Steven Carmichael is missing in action in Afghanistan, and it’s almost Christmas. How can his wife Janie tell their five-year-old daughter Kaitlin that her daddy is presumed dead? Both she and Kaity have been having dreams about Steve for a few weeks, but whose dreams are real? Kaity “dream-visits” her dad in his hospital bed and he promises her he’ll be home Christmas Day, so little Kaity is convinced Steve is alive. Janie’s dreams, however, have convinced her Steve has to be dead, though she can’t admit it even to herself. What will happen Christmas Day when Steve doesn’t keep his promise to Kaitlin?
“I want my daddy!” Kaitlin Carmichael cried. “Mommy, go get him. Now!”
“Kaity, honey, I told you before; I can’t do that. Daddy is far away, and he can’t come home right now,” Kaitlin’s mom Janie explained, brushing the wild auburn tangles of hair back from the eyes of her five-year-old.
Kaity sobbed inconsolably. “I—need—him, Mommy. He promised he’d come back soon, and I need him—now!”
Janie Carmichael held her daughter in her lap and rocked her, while Kaity clung to her with a strength Janie had never realized such a small child could possess. “What’s wrong? Did you have a bad dream? You can tell Mommy about it. Daddy left me in charge, and that means I can chase those scary nightmares away, just like he always does.”
Kaitlin looked at her mother like the woman had suddenly sprouted big green, hairy warts and pulled away from her, scrambling to the floor shaking her head. “It’s not the same. You aren’t the same as Daddy. Only Daddy can chase these monsters away!”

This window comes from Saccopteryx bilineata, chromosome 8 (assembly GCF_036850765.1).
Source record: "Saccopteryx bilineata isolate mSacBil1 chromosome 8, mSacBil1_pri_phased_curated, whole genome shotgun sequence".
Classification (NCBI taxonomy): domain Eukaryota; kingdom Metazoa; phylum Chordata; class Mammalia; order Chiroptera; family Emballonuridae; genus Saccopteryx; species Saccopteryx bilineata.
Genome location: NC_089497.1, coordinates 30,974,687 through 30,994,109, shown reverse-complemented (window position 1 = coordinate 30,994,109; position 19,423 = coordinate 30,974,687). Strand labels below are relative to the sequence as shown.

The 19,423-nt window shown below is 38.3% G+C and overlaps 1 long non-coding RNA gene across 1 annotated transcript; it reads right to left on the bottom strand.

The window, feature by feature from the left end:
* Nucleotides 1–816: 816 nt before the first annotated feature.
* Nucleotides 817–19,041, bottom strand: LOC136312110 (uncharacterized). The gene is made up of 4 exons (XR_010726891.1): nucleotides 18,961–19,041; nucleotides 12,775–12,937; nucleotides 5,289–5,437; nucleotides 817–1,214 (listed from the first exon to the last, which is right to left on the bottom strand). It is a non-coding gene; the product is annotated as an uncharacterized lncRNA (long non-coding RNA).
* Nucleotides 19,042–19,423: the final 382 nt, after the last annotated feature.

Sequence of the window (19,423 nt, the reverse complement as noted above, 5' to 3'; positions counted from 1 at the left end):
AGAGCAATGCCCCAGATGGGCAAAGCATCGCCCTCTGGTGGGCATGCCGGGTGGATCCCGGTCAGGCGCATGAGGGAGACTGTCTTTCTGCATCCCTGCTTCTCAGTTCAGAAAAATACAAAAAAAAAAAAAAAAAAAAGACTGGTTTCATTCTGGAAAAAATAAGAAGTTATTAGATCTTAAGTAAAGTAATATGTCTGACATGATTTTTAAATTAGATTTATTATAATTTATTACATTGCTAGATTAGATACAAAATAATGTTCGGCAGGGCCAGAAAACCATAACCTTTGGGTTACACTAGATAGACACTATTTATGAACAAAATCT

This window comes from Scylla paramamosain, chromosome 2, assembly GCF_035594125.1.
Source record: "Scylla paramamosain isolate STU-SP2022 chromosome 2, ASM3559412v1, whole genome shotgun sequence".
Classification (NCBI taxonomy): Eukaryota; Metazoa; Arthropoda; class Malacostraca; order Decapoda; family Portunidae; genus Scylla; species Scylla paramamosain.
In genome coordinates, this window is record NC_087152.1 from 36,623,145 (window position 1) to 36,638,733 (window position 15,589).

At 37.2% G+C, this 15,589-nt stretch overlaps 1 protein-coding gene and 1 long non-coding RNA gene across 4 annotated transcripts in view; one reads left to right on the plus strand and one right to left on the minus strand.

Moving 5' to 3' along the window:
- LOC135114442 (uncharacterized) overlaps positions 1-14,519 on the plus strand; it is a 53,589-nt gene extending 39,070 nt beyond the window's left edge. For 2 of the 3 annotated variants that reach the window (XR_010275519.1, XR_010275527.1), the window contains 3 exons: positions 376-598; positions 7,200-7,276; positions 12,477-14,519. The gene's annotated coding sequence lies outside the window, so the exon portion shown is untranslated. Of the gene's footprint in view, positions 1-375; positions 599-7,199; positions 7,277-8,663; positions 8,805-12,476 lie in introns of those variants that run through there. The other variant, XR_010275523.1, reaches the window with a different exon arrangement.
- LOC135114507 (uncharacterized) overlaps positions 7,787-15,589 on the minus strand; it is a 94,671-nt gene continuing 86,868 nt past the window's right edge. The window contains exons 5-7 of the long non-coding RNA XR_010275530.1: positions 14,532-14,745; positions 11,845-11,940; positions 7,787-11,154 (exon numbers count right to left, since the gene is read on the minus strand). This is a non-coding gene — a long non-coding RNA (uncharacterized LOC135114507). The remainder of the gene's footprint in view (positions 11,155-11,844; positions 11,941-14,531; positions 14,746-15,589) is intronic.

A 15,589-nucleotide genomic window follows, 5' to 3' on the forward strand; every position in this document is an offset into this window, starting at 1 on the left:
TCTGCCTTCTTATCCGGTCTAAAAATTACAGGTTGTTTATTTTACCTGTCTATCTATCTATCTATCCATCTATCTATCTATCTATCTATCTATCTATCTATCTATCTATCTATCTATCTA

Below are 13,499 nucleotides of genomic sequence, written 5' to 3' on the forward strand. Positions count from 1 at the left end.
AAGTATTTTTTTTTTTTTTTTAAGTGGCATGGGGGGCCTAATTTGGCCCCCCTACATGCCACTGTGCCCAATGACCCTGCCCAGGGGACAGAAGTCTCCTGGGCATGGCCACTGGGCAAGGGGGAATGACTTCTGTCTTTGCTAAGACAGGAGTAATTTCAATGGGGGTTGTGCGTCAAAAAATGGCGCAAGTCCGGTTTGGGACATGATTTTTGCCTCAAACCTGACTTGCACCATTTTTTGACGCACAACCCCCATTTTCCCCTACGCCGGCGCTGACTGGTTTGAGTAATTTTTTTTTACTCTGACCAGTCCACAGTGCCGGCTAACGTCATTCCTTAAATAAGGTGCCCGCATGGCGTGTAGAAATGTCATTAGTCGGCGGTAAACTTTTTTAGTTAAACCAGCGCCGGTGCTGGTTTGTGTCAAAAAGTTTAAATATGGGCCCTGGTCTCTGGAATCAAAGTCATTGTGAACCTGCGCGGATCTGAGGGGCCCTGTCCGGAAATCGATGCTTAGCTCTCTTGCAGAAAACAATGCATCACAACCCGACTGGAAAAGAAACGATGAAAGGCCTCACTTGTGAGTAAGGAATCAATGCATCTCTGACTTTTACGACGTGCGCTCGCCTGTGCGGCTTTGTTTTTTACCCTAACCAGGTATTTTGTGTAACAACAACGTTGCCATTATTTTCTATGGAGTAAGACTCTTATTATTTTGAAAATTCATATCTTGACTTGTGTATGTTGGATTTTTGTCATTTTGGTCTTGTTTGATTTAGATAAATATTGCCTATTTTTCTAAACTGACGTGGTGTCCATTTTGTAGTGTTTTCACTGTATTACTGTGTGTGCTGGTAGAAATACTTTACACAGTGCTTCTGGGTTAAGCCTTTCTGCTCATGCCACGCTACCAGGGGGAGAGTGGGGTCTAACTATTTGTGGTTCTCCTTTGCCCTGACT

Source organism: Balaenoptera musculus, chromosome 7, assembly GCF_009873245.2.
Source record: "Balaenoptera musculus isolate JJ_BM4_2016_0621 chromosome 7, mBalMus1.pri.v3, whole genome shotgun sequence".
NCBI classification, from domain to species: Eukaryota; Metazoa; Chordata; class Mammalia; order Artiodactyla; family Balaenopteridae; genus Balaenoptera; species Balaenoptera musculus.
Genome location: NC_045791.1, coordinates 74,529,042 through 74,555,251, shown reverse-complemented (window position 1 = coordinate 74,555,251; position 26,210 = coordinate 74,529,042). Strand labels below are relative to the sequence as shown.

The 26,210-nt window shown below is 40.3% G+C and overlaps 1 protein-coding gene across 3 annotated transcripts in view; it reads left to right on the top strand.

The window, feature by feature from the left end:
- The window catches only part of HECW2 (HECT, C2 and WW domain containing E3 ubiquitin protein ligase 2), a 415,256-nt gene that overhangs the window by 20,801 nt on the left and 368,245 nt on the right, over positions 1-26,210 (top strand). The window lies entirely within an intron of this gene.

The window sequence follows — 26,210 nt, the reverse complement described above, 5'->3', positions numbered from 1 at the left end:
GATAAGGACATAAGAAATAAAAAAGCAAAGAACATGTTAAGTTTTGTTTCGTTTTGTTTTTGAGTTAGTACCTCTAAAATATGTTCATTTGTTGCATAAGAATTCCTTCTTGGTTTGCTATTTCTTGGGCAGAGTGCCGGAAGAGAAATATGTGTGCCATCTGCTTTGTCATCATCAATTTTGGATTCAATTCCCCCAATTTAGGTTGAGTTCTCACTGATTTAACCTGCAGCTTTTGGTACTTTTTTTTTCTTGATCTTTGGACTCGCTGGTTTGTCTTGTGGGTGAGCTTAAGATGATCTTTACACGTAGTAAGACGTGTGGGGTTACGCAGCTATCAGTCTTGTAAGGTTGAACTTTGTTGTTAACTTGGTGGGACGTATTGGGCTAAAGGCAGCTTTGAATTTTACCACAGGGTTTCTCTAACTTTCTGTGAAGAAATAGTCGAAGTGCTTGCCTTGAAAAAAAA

Janie tried to stay calm. She knew in so many ways she wasn’t an adequate substitute for her handsome, muscular husband. Even Kaitlin knew Janie was weak and scared; how could she possibly be brave and strong enough to chase away her daughter’s bad dreams? Worse still, how could she ever hope to tell little Kaity the truth? Steven Carmichael wasn’t coming back. Not now. Not ever. Daddy was missing in action in Afghanistan, and though Janie had tried with everything she had to will it to be otherwise, she had failed miserably. All she hadn’t done was to tell Kaitlin the news, choosing to postpone it until Steve’s death was confirmed.
“Aw, come on. You know Daddy wouldn’t want his best girl to be so unhappy this close to Christmas,” Janie cajoled. “What say we go downstairs and make some cocoa? I’ll read you a story, and then you can bunk with me the rest of the night. Huh? Would you like that?”
Kaitlin rubbed the tears from her eyes and wiped her hands on the sides of her purple flannel nightgown, searching out her slippers. Her chin was still quivering as she looked at her mother with her big, green teary eyes and shrugged. “Daddy would make me pancakes.”
Janie sighed. “Pancakes, huh? Is that what you want? Do you know it’s two in the morning?”
“Daddy says pancakes are the best way to make the monsters go away,” Kaitlin said.
Janie felt her shoulders sag a bit as she rose from the bed and headed for the door. Yeah, sure; Daddy’s pancakes would be the best cure for monsters. Hers? She doubted it. Everything Steve did was better than what she could do. He was a better parent . . . better storyteller, better cook. He even kept house better than she did. She fought back bitter tears as she held her hand out to take Kaitlin’s. “Pancakes it is, Princess! Nothing’s too good for Daddy’s girl.”
Janie woke much earlier than she would have liked, in view of the early morning pancakes and crying session with Kaitlin. She rolled onto her side and watched the little girl, who was sleeping peacefully now. It had taken more than three hours to calm Kaity down, but then she’d finally succumbed to weariness, into a deep, peaceful slumber. Janie wished she could have done the same.